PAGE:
While on my math chat today, I decided to call up the optometrist's office that I purchased my lovely glasses from. I explained how they broke, and they agreed that they could exchange it with the supplier as a manufacturer's defect. They're going to charge $10 to FedEx the glasses back, which is a lot less than the $100 I was going to spend otherwise. Yay!
This morning I went to visit David for a few hours. He was in good spirits, but still complaining about being stuck in the hospital and wanting to sneak out. The trauma team was there on their rounds, removed his trach and bandaged the stoma. He's able to talk a little more easily, but it's pretty breathy and fragmented. The stoma (the hole from the trach) will heal on it's own, without sutures, within a few days.
He'll have the next surgery to revise the amputation tomorrow. Either tonight or tomorrow he'll be moved out of the ICU and into a step-down unit. His first phone call was to his mom in Oregon. I put my cell phone on speaker phone and they had a short, but emotional talk. He keeps asking for phone books so he can call people when he's bored. But after about two hours of visiting, he started drifting off for a nap. I'll be back over this afternoon, and will report any updates as they come.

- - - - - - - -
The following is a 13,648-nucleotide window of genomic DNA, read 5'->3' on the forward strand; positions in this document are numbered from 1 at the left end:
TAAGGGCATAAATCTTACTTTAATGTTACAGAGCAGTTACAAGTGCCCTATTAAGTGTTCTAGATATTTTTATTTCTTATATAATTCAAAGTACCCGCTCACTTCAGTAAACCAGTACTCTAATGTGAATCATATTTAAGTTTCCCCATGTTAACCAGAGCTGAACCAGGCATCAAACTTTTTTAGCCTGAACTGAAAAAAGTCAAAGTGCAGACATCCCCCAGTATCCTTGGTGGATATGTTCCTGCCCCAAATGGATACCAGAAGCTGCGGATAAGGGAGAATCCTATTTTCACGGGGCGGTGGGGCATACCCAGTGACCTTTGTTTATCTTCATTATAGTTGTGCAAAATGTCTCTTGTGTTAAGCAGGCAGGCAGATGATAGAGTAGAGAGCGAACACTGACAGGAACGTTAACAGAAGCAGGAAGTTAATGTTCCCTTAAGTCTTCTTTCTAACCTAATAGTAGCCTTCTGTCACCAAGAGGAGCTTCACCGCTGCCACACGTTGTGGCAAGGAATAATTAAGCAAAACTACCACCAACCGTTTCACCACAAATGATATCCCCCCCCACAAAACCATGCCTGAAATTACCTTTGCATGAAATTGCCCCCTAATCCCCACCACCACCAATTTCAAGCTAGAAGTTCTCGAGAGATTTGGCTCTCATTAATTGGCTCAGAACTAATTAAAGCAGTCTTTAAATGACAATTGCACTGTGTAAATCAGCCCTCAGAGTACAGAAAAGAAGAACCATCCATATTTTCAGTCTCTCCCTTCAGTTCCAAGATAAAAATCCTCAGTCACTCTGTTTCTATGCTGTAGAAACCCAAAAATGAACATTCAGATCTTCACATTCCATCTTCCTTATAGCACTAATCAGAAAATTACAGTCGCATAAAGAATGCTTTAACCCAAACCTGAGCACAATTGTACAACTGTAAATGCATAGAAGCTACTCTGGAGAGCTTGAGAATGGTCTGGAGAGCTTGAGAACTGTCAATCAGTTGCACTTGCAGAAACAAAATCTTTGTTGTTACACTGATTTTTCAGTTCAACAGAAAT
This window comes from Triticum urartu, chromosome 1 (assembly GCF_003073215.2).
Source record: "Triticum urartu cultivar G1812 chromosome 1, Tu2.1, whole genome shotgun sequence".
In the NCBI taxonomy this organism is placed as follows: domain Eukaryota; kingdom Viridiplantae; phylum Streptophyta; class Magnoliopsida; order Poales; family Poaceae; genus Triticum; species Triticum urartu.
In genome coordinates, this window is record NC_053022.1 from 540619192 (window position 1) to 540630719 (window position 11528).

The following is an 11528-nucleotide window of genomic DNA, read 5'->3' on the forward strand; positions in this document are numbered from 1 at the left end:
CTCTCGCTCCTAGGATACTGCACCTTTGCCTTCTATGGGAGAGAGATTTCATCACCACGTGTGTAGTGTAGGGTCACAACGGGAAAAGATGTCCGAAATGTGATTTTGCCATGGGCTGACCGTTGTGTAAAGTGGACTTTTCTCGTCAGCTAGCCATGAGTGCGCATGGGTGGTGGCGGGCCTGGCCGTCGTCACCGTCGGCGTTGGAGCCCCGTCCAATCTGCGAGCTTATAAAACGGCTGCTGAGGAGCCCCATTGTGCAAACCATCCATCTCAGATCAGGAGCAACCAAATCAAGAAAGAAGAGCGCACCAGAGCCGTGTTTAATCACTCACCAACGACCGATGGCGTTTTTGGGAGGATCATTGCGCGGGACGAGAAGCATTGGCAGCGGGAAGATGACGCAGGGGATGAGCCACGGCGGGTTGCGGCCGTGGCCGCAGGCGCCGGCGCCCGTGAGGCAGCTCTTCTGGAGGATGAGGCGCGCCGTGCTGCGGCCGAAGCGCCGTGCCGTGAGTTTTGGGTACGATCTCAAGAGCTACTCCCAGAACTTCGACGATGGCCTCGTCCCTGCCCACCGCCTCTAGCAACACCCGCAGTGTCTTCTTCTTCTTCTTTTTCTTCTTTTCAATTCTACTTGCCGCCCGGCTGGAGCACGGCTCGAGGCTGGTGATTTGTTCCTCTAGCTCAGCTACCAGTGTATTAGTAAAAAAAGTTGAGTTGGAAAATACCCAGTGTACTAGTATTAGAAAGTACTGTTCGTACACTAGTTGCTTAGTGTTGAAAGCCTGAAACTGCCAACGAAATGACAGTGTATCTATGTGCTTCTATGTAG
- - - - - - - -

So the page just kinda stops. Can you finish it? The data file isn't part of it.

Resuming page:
Wednesday, January 23, 2008
I could not believe the progress my dad has made since the last time I saw him. His body isn't swollen and bloated, there are less tubes coming out of him, he is able to force-talk through the trach, and he's done with the ventilator. Unfortunately, this morning he pulled out the NG feeding tube out of his nose, which is bad because he's not getting nutrition or a route for medication in pill form. This afternoon they will be doing a swallow test, and if he does okay, he will be able to start eating and drinking. Tomorrow or Friday, he will have another surgery on his leg to make sure that the tissue is healthy and not infected, bloodflow is good, cut down the bone, and sew it up with plastics. After that surgery, he'll have the trach removed. Next week he'll have surgery on his other leg to repair the knee.